Kidney disease linked to pollution

How to stop poisoning your kidneys

The sky might LOOK blue… and the air might SMELL clean.

But don’t step outside and inhale a lungful of that crisp autumn air just yet — because it might not be as fresh as you think.

It could be full of hidden pollutants, and an urgent new report reveals a direct link between the quality of your air and your risk of kidney disease.

That’s one of the nation’s top 10 leading killers, hitting men and women alike and responsible for more deaths than breast and prostate cancers combined.

While it’s often linked to high blood pressure and diabetes, doctors have noticed that an alarming number of patients with neither condition have been developing the disease in recent years.

Now, the new study of nearly 2.5 million American veterans shows one of the reasons for it: Folks who live in areas with higher-than-normal levels of particulate matter in the air have a much higher risk of developing both kidney disease and kidney failure.

The risk is so high that the study finds roughly 45,000 new cases of kidney disease and 2,400 cases of kidney failure are caused by pollution alone every year.

Obviously, the biggest risks are in areas with factories, coal mines, and other heavy industries.

But don’t breathe easy if you’re not near one of those places.

The new report finds these kidney-damaging levels of pollution are found all around the country — especially in the South, Midwest, Northeast, and even right here in Southern California.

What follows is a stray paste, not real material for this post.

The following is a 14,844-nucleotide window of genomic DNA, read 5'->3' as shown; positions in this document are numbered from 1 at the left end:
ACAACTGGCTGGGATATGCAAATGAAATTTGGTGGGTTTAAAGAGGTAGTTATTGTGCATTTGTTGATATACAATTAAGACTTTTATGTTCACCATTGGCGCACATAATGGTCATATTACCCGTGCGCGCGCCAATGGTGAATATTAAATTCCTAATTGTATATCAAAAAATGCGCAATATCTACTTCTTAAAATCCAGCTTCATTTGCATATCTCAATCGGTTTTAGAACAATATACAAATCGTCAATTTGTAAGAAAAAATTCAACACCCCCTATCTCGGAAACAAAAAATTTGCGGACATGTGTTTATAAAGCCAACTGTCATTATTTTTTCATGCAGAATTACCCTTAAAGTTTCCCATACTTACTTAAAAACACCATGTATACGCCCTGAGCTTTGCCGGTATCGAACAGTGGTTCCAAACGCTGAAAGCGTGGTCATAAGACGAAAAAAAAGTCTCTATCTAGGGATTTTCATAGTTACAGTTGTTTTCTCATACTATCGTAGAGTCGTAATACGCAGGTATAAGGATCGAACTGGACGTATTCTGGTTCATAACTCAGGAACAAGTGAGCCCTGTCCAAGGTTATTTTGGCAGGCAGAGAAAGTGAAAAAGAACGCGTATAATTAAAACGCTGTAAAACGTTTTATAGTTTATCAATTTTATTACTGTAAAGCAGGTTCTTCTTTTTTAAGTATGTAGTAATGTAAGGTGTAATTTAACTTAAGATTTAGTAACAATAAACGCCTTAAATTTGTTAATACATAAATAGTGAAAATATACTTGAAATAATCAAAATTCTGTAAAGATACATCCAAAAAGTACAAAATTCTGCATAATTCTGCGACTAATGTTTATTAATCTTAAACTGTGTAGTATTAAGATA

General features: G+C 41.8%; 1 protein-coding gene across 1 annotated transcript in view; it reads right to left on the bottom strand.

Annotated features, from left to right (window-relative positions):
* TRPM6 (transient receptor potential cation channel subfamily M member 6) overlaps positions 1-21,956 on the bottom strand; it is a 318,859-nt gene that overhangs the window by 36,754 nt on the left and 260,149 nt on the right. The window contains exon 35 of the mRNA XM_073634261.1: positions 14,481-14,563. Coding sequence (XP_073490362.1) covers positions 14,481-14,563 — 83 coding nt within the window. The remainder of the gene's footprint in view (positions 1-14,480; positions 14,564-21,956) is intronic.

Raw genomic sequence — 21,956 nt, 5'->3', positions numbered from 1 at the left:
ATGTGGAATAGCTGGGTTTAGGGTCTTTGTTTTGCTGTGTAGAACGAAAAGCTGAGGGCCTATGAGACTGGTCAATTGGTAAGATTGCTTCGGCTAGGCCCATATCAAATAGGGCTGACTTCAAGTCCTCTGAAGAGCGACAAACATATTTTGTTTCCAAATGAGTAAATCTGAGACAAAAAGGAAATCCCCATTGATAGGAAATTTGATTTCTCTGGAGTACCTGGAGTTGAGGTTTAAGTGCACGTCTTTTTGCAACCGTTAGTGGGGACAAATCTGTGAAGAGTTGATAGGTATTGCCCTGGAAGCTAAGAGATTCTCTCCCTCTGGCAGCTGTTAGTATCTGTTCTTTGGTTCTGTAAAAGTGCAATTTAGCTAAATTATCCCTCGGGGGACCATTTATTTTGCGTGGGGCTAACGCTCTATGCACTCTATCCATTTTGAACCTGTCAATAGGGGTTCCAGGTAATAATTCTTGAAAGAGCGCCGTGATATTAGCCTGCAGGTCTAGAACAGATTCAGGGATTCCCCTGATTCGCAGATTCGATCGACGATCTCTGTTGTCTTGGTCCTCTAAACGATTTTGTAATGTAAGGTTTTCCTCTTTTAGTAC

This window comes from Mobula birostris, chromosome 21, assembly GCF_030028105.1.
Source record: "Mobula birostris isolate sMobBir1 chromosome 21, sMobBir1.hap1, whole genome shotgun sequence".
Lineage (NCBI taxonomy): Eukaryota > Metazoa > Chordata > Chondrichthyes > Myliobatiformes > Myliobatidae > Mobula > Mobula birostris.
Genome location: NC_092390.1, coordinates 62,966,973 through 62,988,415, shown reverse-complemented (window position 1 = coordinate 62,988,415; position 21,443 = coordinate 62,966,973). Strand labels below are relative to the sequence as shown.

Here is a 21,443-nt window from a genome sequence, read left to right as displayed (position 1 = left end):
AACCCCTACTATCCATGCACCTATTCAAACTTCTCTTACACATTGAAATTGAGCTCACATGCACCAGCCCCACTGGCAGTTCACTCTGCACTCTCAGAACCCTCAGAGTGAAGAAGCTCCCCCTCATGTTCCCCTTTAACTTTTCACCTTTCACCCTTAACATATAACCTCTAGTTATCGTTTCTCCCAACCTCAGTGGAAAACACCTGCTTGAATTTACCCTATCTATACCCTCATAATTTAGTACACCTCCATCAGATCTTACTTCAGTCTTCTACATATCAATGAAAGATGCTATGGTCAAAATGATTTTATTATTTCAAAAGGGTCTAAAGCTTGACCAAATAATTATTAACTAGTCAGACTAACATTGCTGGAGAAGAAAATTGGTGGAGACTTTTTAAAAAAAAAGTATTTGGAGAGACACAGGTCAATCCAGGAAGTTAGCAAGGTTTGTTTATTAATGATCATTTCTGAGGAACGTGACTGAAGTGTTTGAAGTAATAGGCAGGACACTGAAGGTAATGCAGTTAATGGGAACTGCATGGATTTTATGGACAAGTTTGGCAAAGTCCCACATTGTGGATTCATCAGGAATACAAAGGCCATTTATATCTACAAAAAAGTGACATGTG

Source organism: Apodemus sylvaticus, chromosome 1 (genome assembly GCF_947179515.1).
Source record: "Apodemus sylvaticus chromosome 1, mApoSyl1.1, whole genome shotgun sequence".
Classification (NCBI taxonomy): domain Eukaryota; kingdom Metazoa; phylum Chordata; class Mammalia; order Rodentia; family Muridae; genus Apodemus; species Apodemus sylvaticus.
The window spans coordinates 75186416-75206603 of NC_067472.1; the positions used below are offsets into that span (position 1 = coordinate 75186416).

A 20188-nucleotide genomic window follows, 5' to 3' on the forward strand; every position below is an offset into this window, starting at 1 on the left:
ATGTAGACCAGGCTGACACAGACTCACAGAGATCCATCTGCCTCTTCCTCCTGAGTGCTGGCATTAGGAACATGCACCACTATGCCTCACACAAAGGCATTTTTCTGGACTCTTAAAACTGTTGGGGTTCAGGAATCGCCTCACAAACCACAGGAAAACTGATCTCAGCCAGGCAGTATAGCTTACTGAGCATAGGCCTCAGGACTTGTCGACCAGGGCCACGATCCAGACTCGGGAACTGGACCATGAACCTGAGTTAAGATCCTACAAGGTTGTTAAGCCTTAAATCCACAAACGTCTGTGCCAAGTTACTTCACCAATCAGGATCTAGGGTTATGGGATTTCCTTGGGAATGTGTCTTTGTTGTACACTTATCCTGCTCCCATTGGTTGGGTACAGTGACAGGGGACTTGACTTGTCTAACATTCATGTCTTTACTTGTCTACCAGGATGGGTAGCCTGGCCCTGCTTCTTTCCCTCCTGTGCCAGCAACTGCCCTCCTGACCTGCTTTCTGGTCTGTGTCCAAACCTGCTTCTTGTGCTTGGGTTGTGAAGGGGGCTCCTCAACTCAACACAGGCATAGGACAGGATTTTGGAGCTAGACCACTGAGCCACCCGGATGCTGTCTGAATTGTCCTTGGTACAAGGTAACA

That puts much of the nation’s population right into the danger zone — and, along with increasing the risk of kidney disease, the toxins from pollution can increase your odds of other chronic health problems.

Obviously, you can’t stop breathing. And I’m sure you don’t want to live in a bubble or move (even if moving is pretty tempting sometimes).

Fortunately, there are some simple actions you can take to cut your exposure and minimize your risk.

First, know your air. The EPA and other online resources can tell you about the particulate matter levels in your area and even the types of pollutants you might have.

Second, if you live in an area with moderate to heavy pollution, use caution going outside, especially on days when the air quality is low. You may even want to consider wearing an anti-pollution mask on those days.

And third, invest in an air purifier for your home — ideally one with a HEPA filter — and be sure to wash or replace it regularly.